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If all of physics is reversible like some say, then the the increasing entropy of the Universe is causing us to burn fossil fuels as much as we are increasing the entropy.


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Okay, let's start with the basics. The Big Bang was not like an explosion in space from which spewed all matter in the universe. The Big Bang was a moment in time. We have this thing called a spacetime metric. I won't bore you with the details, but essentially it is the equation we use to describe all of the geometry in the universe. It includes all the ...


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The relevant part of the book is the section titled Motion through Spacetime in chapter 2. I'll copy the paragraph, but it's a bit long so feel free to skip over it: Einstein proclaimed that all objects in the universe are always traveling through spacetime at one fixed speed—that of light. This is a strange idea; we are used to the notion that objects ...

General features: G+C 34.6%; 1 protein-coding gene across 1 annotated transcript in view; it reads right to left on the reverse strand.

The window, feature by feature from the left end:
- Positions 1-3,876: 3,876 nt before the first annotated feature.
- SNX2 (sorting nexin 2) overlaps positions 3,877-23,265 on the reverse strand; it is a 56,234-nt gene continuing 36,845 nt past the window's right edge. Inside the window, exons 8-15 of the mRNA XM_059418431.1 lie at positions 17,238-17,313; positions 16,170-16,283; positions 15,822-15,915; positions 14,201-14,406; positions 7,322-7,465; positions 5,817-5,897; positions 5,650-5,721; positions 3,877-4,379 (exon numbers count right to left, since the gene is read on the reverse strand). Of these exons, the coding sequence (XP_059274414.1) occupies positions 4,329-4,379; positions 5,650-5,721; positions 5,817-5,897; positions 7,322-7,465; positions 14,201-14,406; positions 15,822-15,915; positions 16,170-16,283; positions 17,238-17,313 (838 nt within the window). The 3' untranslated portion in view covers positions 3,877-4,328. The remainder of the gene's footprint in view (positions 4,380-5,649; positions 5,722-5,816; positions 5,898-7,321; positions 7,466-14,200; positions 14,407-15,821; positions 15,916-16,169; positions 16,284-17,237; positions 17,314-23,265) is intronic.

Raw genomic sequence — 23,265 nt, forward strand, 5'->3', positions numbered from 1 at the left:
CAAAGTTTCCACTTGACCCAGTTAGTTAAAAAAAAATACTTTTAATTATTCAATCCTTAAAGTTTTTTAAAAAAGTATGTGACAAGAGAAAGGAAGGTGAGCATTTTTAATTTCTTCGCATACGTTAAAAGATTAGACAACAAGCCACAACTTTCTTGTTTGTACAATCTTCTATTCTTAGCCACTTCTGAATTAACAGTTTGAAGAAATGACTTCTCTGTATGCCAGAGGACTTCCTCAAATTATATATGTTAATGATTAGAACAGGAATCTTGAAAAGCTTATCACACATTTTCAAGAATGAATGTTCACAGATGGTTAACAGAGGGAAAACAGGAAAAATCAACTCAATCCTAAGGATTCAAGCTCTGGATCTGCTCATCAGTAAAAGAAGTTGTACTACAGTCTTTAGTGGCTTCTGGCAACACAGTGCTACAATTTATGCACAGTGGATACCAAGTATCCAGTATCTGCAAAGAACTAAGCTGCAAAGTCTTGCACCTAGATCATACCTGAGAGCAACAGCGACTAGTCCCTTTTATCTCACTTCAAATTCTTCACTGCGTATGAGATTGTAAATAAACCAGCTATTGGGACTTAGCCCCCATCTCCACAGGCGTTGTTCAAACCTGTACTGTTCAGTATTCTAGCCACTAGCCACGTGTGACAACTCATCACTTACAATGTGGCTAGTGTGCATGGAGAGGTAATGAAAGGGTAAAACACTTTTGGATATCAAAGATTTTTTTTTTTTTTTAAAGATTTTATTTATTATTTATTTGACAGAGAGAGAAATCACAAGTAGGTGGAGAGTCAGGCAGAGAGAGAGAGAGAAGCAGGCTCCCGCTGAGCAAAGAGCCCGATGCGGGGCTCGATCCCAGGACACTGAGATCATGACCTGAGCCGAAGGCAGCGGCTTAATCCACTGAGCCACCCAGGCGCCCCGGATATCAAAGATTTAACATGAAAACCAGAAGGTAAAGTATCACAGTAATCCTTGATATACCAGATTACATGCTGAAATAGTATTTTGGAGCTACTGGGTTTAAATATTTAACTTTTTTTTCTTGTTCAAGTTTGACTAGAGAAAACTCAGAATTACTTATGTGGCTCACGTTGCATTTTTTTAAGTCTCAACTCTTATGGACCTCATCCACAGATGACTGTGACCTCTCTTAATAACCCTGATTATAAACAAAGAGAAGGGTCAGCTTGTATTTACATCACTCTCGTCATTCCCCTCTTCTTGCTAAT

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Everywhere in the observerable universe is affected by gravity and since you can't escape it, that means it is always pulling on you. So every objecct in every place will be moving relative to everything else, so an absolute state of rest is impossible. If you could edit your post to quote the part of the book where he says "stationary", you will probably ...


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Where does the energy go when light is redshifted? It doesn't go anywhere. Let's say we're motionless with respect to some source which is emitting a stream of photons. We agree that the photons have some energy E=hf. Now let's say I push you such that you're moving away from the source. You now claim that the photons are redshifted, but those photons ...


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Nobody ever said that different observers have to agree on the energy of a photon (or anything else). The invariant quantity is energy minus momentum (i.e. rest mass), which is equal to zero whether the photon is red or green. (Edited to add: I see now that userLTK already said as much in a comment.)